At ten, Miss M is now in her last year of the small elementary school she has attended since she was three years old. How I have loved the Thackston School—the kind attentiveness to its students; the flexibility and accommodation for working parents; and the community sense of fun and belonging for both. It’s been a great experience, and I’m glad third-grade Boy Wonder still has more than two years left (besides, a few more years of "kind attentiveness" to Boy Wonder’s massive organizational deficits are definitely in order).
Anticipating Miss M’s transition, we’ve begun the process of attending open houses at area middle schools and having Miss M shadow current students for the day. Her experience has been mixed. The private school we thought she would love and insist upon, if only because of its brand name recognition and the fact that every student has an iPad—left her flat. Some of this may have been the fault of how her parents and the admissions office staged her visit. (Note to self: Never throw a middle-schooler into a day shadowing a student when said middle-schooler hasn’t even had a tour of the facilities.) (Note to admissions office: Rather than leaving a currently paying student to do your work for you, SOME responsible adult associated with the admissions office should be present and available to prospective students for at least part of the day, if only to point out where the library is and hand off said student to his/her parents.) A larger part of her disinterest, however, seems to have been the perception of cliques and exclusivity in the hallways and public spaces of the school. "No one talks to each other, Mom," Miss M noted when I picked her, "They just stay in their little groups and move around the hallways without saying hello or talking to each other. Some kids are totally alone."
Another area school—one we have considered off and on through the years—captured Miss M’s interest with its friendly students and beautiful setting. I can attest personally to the happy noise and cheerfulness of the student population there, having been almost bowled over in the hallways by the enthusiastic swarms of middle schoolers changing classes. It left Miss M--and me--with a positive view of the place. (And they have chickens! And a tennis court!)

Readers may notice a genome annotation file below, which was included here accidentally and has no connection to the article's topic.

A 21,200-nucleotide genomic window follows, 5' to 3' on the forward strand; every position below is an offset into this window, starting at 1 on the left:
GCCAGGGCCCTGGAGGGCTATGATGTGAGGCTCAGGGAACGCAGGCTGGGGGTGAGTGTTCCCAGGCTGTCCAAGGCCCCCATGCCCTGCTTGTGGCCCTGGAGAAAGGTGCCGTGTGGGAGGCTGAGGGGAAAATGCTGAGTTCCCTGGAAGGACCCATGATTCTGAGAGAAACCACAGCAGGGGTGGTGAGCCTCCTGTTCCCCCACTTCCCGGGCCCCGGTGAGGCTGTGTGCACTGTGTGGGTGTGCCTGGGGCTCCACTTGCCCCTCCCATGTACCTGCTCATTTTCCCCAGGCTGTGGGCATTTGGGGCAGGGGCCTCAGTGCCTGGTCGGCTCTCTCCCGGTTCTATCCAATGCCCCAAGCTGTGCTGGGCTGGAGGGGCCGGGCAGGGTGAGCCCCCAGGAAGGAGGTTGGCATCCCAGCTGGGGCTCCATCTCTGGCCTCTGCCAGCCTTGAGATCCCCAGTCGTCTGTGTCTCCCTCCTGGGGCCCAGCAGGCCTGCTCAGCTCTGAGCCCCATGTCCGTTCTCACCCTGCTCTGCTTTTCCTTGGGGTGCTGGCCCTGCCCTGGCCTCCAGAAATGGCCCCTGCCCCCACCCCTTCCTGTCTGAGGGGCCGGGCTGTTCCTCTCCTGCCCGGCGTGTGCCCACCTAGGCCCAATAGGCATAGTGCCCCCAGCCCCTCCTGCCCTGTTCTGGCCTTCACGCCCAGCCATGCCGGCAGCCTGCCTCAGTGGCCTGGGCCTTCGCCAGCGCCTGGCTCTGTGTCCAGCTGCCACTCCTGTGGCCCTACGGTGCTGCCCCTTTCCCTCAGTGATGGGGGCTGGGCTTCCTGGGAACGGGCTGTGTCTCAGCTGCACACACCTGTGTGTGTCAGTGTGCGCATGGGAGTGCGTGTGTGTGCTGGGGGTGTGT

Today, Miss M is visiting a third school, and I’ll be interested to hear her thoughts, especially given that religion would be a heavy focus during the school year. I'm not sure this school will be the right choice, but it's good to have a basis for comparison.
So which school is the right one? Honestly, my expectations are not that high. Being a middle-schooler is hard, especially for girls, who seem to be a magnet for drama and social stress in those critical years. Reducing those stresses, maintaining a focus on something other than boys and one’s personal appearance, and perhaps even learning a thing or two—in a safe, considered, and careful environment—that’s the sum of my expectations. If we can get Miss M to that place, I’ll be perfectly happy.
And I hope she will be, too. I'll keep you posted.